FVector TargetOffset;
    
    /** How big should the query probe sphere be (in unreal units) */
        UPROPERTY(EditAnywhere, BlueprintReadWrite, Category=CameraCollision, meta=(editcondition="bDoCollisionTest"))
        float ProbeSize;
    
        /** Collision channel of the query probe (defaults to ECC_Camera) */
        UPROPERTY(EditAnywhere, BlueprintReadWrite, Category=CameraCollision, meta=(editcondition="bDoCollisionTest"))
        TEnumAsByte<ECollisionChannel> ProbeChannel;
    
        /** If true, do a collision test using ProbeChannel and ProbeSize to prevent camera clipping into level.  */
        UPROPERTY(EditAnywhere, BlueprintReadWrite, Category=CameraCollision)
        uint32 bDoCollisionTest:1;
    
    /**If this component is placed on a pawn, should it use the view/control rotation of the pawn where possible?
         * When disabled, the component will revert to using the stored RelativeRotation of the component.**/
    UPROPERTY(EditAnywhere, BlueprintReadWrite, Category=CameraSettings)
        uint32 bUsePawnControlRotation:1;
    
        /** Should we inherit pitch from the parent component. Does nothing if using Absolute Rotation. */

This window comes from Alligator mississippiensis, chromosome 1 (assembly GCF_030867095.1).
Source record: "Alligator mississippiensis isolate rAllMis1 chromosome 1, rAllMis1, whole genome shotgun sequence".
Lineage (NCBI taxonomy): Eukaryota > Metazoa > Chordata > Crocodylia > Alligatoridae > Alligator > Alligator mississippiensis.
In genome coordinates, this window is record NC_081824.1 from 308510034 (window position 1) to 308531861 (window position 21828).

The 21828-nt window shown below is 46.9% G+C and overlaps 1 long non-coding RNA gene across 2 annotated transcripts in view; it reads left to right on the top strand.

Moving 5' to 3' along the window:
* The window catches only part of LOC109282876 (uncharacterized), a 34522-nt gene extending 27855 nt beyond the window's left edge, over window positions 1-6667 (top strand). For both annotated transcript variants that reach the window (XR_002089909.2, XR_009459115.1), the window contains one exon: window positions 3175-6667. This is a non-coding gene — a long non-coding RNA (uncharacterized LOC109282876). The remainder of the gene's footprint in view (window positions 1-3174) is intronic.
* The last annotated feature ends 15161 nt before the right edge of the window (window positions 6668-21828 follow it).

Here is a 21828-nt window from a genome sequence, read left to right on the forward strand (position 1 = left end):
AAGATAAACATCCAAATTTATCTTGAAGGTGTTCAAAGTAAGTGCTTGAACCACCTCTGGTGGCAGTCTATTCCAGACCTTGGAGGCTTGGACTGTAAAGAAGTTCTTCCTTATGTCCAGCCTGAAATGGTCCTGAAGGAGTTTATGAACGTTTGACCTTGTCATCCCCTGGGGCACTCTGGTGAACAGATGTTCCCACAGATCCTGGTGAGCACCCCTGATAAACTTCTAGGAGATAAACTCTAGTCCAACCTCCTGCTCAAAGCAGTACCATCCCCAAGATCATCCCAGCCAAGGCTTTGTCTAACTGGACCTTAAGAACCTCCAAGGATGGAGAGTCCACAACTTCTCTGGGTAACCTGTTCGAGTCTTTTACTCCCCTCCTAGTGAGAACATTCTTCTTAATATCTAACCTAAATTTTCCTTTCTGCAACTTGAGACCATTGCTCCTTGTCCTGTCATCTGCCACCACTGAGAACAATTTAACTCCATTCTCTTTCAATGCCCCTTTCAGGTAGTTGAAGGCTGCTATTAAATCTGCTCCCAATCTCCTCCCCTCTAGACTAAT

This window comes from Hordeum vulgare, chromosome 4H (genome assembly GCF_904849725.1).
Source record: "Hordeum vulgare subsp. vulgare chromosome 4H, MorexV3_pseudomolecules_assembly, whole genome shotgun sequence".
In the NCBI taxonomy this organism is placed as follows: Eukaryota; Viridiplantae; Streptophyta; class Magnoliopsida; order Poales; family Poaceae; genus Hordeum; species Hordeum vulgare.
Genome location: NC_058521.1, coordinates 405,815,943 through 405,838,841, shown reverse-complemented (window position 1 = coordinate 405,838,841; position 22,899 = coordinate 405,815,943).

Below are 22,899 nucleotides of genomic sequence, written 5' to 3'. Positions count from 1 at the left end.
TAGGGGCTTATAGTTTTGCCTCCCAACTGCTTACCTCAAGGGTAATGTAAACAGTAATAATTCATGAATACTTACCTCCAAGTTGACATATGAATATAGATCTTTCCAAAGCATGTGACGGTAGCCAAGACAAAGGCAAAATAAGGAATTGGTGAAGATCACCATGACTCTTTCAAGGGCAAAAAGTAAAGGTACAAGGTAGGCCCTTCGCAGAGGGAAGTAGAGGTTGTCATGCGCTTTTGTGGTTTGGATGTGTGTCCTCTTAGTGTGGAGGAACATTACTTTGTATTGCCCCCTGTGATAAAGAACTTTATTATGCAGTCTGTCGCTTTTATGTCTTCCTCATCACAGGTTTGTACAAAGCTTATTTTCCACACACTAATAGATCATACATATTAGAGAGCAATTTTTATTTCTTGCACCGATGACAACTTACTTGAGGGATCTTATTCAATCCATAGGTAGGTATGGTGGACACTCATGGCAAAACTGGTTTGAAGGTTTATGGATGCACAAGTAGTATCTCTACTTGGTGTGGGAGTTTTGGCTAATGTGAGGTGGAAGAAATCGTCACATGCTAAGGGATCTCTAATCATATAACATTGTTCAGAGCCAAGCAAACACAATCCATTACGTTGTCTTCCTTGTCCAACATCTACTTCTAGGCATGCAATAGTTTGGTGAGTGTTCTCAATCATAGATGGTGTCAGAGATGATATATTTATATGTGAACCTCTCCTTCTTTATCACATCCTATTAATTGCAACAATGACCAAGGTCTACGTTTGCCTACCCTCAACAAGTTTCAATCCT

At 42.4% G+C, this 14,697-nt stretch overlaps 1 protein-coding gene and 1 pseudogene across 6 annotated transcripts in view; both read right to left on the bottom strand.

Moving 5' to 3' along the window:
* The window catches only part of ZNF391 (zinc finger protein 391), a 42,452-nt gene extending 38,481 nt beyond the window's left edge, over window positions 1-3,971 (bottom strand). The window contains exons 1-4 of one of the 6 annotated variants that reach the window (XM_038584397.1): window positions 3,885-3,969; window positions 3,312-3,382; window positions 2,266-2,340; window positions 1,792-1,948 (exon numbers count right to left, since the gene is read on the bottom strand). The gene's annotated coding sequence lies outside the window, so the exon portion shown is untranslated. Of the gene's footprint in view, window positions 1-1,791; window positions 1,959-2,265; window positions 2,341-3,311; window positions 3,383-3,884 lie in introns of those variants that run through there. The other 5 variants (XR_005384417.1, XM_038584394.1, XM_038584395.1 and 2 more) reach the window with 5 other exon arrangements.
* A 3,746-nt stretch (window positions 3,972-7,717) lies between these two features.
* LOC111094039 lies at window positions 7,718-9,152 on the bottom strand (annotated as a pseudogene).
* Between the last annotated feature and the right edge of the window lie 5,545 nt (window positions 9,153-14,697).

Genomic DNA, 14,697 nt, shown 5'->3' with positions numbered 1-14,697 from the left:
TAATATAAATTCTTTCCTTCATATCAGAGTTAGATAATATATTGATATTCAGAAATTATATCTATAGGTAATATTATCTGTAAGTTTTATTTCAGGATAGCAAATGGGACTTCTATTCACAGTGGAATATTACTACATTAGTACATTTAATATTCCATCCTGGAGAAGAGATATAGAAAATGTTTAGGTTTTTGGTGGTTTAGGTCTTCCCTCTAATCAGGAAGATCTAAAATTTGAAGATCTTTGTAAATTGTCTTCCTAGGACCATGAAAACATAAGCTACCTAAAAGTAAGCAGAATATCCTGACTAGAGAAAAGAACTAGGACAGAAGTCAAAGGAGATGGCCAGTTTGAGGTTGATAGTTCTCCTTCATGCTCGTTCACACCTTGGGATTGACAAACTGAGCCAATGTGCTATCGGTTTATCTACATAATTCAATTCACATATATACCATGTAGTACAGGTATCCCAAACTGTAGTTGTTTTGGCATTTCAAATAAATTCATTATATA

UPROPERTY(EditAnywhere, BlueprintReadWrite, Category=CameraSettings)
        uint32 bInheritPitch : 1;
    
        /** Should we inherit yaw from the parent component. Does nothing if using Absolute Rotation. */
        UPROPERTY(EditAnywhere, BlueprintReadWrite, Category=CameraSettings)
        uint32 bInheritYaw : 1;
    
        /** Should we inherit roll from the parent component. Does nothing if using Absolute Rotation. */
        UPROPERTY(EditAnywhere, BlueprintReadWrite, Category=CameraSettings)
        uint32 bInheritRoll : 1;
    /**
         * If true, the camera lags behind the target position to smooth its movement.
         * @see CameraLagSpeed
         */
        UPROPERTY(EditAnywhere, BlueprintReadWrite, Category=Lag)
        uint32 bEnableCameraLag : 1;